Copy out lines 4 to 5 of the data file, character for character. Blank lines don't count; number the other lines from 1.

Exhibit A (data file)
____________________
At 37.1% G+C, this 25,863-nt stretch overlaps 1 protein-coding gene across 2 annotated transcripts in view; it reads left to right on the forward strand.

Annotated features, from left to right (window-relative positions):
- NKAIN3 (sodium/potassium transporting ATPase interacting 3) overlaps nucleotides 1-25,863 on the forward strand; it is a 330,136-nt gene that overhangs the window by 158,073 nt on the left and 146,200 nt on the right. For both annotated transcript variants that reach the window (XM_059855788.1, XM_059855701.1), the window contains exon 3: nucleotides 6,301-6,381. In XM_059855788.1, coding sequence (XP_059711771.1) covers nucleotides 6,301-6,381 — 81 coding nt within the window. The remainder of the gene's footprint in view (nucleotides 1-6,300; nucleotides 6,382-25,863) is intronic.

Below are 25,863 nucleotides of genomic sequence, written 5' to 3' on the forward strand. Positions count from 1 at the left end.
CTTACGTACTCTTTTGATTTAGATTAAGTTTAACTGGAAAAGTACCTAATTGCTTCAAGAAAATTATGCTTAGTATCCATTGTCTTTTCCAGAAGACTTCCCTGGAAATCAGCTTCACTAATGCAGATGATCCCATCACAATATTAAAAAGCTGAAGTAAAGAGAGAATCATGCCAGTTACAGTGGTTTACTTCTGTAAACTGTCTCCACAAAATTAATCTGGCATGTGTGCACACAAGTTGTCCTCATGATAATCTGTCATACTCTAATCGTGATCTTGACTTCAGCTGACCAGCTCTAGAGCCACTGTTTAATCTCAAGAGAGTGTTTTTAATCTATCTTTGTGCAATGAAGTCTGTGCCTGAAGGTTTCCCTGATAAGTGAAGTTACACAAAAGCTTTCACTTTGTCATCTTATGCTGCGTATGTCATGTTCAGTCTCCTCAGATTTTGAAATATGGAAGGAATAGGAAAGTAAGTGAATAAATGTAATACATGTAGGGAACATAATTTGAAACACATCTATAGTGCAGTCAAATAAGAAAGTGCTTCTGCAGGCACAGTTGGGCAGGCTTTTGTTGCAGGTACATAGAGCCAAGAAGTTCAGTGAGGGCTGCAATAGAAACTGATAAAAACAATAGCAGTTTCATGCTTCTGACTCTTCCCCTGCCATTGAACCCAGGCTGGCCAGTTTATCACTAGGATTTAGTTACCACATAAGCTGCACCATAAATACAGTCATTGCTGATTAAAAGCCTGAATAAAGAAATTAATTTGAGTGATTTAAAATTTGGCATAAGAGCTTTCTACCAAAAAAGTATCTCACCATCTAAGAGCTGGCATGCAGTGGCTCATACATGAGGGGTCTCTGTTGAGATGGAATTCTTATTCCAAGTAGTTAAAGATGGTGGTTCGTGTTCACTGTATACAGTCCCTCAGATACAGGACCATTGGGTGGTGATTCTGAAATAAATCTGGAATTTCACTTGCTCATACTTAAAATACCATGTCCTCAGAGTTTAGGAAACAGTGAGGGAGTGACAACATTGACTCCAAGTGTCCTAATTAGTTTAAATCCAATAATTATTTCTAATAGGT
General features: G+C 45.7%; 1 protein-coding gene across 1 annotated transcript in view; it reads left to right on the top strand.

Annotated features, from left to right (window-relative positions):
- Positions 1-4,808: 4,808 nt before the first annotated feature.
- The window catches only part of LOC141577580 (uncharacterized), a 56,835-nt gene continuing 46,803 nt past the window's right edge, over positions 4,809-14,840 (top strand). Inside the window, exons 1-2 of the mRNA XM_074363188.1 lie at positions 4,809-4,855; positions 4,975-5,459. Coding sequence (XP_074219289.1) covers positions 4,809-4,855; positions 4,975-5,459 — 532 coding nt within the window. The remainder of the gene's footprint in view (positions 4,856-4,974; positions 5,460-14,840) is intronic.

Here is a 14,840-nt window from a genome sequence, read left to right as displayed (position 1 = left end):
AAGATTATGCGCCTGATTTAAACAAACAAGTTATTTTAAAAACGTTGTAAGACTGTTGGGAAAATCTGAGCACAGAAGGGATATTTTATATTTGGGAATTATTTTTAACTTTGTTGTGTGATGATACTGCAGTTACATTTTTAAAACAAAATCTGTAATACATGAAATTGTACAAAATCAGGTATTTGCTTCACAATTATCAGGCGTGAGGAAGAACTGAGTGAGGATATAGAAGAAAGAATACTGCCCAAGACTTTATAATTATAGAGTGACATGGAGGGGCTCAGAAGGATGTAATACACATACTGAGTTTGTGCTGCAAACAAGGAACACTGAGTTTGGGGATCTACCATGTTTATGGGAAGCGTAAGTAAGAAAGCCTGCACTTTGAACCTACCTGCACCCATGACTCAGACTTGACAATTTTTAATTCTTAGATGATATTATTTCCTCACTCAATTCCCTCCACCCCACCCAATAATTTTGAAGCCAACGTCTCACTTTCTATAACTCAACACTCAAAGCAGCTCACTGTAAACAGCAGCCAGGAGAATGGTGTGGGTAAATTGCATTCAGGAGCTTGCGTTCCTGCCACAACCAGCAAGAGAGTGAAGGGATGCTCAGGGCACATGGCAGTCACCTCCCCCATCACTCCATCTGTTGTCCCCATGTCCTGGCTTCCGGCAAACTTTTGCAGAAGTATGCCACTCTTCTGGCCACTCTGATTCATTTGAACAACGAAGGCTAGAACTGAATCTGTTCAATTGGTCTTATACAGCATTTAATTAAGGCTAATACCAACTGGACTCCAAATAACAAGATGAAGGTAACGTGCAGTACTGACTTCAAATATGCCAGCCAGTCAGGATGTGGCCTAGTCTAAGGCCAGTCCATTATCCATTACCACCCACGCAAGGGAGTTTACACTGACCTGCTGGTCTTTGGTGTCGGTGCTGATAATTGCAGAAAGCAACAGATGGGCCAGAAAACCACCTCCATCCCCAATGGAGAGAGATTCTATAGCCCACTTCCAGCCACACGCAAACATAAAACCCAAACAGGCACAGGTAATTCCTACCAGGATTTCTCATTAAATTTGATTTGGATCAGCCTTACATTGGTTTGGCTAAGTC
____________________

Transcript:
Below are 25,863 nucleotides of genomic sequence, written 5' to 3' on the forward strand. Positions count from 1 at the left end.
CTTACGTACTCTTTTGATTTAGATTAAGTTTAACTGGAAAAGTACCTAATTGCTTCAAGAAAATTATGCTTAGTATCCATTGTCTTTTCCAGAAGACTTCCCTGGAAATCAGCTTCACTAATGCAGATGATCCCATCACAATATTAAAAAGCTGAAGTAAAGAGAGAATCATGCCAGTTACAGTGGTTTACTTCTGTAAACTGTCTCCACAAAATTAATCTGGCATGTGTGCACACAAGTTGTCCTCATGATAATCTGTCATACTCTAATCGTGATCTTGACTTCAGCTGACCAGCTCTAGAGCCACTGTTTAATCTCAAGAGAGTGTTTTTAATCTATCTTTGTGCAATGAAGTCTGTGCCTGAAGGTTTCCCTGATAAGTGAAGTTACACAAAAGCTTTCACTTTGTCATCTTATGCTGCGTATGTCATGTTCAGTCTCCTCAGATTTTGAAATATGGAAGGAATAGGAAAGTAAGTGAATAAATGTAATACATGTAGGGAACATAATTTGAAACACATCTATAGTGCAGTCAAATAAGAAAGTGCTTCTGCAGGCACAGTTGGGCAGGCTTTTGTTGCAGGTACATAGAGCCAAGAAGTTCAGTGAGGGCTGCAATAGAAACTGATAAAAACAATAGCAGTTTCATGCTTCTGACTCTTCCCCTGCCATTGAACCCAGGCTGGCCAGTTTATCACTAGGATTTAGTTACCACATAAGCTGCACCATAAATACAGTCATTGCTGATTAAAAGCCTGAATAAAGAAATTAATTTGAGTGATTTAAAATTTGGCATAAGAGCTTTCTACCAAAAAAGTATCTCACCATCTAAGAGCTGGCATGCAGTGGCTCATACATGAGGGGTCTCTGTTGAGATGGAATTCTTATTCCAAGTAGTTAAAGATGGTGGTTCGTGTTCACTGTATACAGTCCCTCAGATACAGGACCATTGGGTGGTGATTCTGAAATAAATCTGGAATTTCACTTGCTCATACTTAAAATACCATGTCCTCAGAGTTTAGGAAACAGTGAGGGAGTGACAACATTGACTCCAAGTGTCCTAATTAGTTTAAATCCAATAATTATTTCTAATAGGT